I met up with her father who was taking my daughter to the hair salon. I wanted nothing more than to give my daughter kisses, as she was at the hair salon, trying to fix what had been done to her as much as possible. As I watched the lady cut all of her beautiful hair that remained, I had to create a sense of peace and happiness, so that it would rub off and exude from my being, even though I felt so hurt for her and what she had gone through.
I wrote this article, with hopes to spread the word of how our actions and words in life sometimes can be forgiven, but a part of us lives on with the memory of having experienced something so awful. It’s a shame that now my daughter might remember this experience for the rest of her life. And even if she carries it on with her and uses it as a growing experience, somehow I still feel bad about it. I feel as if I wasn’t there to protect her at every moment, when I should have or could have. But the truth is, we can’t be there for our children at every single moment of their lives, to always protect them from bad people, from being hurt, or even from experiencing a broken heart.
But as a parent, this is something that I, and all of you need to accept in life when you become a parent. I’m happy to see that my daughter is full of smiles now, and still has healthy, medium length, beautiful hair. She is a resilient young woman, and I’m proud to be her mother. And she is lucky to have a father who was there for her as well—very lucky. He had her back like no other. I hope she sees that, and how quickly he had her back.
Even though I can’t prevent others from bullying or hurting her in her life, I can still be there to give her kisses when unfortunate things do happen. To all of us that hope to be that perfect parent for our children, it’s important to know that no one is perfect, and sometimes, things are not in our control. But at the end of the day, when you are a truly good parent, you’ll always be there to catch your child if and when they do fall, and to help lift their spirits when they’re feeling down.
To those that bully others out there, I don’t necessarily believe in “an eye for an eye,” but I do believe in learning from your mistakes, instead of being bitter, and continuing on a journey that’s filled with jealousy, hate, and lack of remorse. Having a continued negative and toxic life, because of the bitterness that you might feel from the consequences that you get dealt from your actions, is something to learn from, and to be something that can be used as a tool to become a better person. Even that bully can have a new beginning.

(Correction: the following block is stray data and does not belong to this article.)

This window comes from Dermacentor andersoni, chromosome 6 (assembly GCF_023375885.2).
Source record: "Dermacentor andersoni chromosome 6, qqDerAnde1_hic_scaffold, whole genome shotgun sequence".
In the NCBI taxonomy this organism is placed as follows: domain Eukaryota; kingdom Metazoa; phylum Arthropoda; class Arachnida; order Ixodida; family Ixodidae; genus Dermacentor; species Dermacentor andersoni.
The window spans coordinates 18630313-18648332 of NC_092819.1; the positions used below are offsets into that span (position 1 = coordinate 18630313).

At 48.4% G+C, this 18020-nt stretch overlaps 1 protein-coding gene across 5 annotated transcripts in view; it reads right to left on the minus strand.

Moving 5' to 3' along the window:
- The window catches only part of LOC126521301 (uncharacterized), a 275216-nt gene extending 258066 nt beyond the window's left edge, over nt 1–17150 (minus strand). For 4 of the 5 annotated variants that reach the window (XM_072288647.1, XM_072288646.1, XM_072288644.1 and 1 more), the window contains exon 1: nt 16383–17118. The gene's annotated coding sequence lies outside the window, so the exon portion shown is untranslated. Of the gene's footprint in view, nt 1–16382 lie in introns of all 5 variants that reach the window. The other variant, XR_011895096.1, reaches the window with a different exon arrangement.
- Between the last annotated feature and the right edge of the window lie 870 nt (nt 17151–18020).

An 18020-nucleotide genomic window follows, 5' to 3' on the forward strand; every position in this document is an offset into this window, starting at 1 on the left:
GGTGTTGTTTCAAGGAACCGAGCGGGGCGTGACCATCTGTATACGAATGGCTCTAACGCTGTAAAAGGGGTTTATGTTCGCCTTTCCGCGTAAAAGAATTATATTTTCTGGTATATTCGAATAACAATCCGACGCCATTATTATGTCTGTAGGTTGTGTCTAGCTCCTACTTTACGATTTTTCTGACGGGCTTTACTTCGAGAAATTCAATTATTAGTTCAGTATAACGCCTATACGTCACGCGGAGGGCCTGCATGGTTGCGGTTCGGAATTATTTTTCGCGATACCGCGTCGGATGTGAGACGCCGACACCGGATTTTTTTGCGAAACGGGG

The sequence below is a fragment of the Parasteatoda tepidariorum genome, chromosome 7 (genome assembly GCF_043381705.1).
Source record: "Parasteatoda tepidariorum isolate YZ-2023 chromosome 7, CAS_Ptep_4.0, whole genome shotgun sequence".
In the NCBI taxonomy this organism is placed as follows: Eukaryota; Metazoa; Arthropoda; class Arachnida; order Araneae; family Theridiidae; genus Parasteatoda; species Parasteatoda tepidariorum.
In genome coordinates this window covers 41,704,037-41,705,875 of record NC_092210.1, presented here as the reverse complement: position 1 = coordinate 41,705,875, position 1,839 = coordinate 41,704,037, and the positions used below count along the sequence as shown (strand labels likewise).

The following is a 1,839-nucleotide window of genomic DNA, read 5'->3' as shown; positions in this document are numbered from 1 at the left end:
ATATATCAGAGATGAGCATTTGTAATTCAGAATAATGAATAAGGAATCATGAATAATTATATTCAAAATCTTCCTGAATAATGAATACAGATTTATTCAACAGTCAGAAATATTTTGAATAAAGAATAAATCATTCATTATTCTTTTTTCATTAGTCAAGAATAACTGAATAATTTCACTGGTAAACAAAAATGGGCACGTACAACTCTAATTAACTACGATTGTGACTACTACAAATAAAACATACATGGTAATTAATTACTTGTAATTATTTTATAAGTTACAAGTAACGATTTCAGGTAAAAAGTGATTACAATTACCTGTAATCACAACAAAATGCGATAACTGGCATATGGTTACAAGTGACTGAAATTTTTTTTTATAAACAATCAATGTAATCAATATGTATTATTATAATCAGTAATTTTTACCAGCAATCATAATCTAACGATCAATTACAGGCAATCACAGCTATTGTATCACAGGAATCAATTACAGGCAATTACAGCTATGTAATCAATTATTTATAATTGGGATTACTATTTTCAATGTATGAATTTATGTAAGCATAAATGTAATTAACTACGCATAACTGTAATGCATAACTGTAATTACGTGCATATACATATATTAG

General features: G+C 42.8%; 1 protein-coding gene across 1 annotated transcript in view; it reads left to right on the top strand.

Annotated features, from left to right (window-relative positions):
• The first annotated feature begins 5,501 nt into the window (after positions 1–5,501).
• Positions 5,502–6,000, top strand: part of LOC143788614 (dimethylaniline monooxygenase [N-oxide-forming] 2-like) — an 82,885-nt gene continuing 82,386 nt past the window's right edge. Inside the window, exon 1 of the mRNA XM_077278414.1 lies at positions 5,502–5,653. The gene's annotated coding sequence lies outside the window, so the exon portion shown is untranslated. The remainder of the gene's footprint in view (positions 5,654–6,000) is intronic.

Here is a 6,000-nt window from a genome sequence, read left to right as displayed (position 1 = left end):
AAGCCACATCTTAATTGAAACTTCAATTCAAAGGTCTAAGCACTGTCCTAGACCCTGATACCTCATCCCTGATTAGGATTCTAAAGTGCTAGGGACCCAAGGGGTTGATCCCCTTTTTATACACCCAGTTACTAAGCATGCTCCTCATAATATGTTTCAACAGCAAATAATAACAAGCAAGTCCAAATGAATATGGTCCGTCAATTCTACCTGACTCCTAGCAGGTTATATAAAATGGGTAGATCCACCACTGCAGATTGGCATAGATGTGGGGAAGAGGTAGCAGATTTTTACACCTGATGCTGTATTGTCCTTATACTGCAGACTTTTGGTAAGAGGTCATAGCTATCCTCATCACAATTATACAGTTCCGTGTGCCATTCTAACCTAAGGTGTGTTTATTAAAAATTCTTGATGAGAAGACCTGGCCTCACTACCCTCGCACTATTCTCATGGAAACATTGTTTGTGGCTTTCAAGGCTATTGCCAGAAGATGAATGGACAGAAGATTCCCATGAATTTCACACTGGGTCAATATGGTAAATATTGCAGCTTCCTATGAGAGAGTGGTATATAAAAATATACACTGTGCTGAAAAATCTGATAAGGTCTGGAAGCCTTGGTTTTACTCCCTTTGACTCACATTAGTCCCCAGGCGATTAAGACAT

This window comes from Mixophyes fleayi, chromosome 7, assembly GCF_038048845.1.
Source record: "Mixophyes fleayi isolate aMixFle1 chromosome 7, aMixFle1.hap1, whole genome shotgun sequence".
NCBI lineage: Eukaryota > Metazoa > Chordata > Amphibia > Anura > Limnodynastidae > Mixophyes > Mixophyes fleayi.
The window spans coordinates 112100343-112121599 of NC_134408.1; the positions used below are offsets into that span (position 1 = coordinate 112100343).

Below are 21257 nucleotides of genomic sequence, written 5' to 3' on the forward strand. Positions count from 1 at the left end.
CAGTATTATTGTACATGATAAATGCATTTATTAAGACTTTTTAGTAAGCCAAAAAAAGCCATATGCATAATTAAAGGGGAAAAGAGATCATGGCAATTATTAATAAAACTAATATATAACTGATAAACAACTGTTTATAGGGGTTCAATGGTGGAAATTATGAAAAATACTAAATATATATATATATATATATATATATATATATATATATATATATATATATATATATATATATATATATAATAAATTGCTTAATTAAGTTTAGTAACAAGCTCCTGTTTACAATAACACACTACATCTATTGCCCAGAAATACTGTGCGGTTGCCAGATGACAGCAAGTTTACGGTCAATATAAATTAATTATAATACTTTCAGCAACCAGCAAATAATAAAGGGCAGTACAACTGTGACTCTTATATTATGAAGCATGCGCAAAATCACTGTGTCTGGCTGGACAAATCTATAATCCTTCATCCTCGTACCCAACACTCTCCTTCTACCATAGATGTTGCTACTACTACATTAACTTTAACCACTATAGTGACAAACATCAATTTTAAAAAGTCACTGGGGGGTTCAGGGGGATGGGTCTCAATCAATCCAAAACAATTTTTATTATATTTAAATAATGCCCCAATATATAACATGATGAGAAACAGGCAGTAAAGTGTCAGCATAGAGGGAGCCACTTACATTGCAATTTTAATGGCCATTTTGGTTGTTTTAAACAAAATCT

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One thought on “When You Find out That Your Child Was Bullied”
I had three children. Three children were bullied… two more than others. My youngest son was bullied over and over again in a school for a couple of weeks. The principal said that it was the other boys fault. I decided to Homeschool him to give him back his self-confidence and it worked. When family and outsiders criticized me for doing this, I paid no attention for about 6 months until I gave in. He went back to school. Again, they kicked him and punched him. My son retaliated with name calling and the Principal said that all parties, including my son were at fault… even though the coach told me, “It’s your son’s fault for not toughening up! He needs to take on battles and stop acting so feminine.” I again Homeschooled him. After several months, someone suggested another school, where some guy pushed his head into a school locker. They refused to show me the video (the cameras in the hall were on). He came home with a golf ball-sized swelling above his head. He never went back. My son was Homeschooled again for a long time until he went to a really good school. My son is in complete denial about these happening. He says it was all HIS fault for edge-ing the boys on, when, in fact, he would retaliated with nasty comments after being bullied and sometimes actually abused…. but he doesn’t remember that way anymore. I’ve learned that abused children go in denial.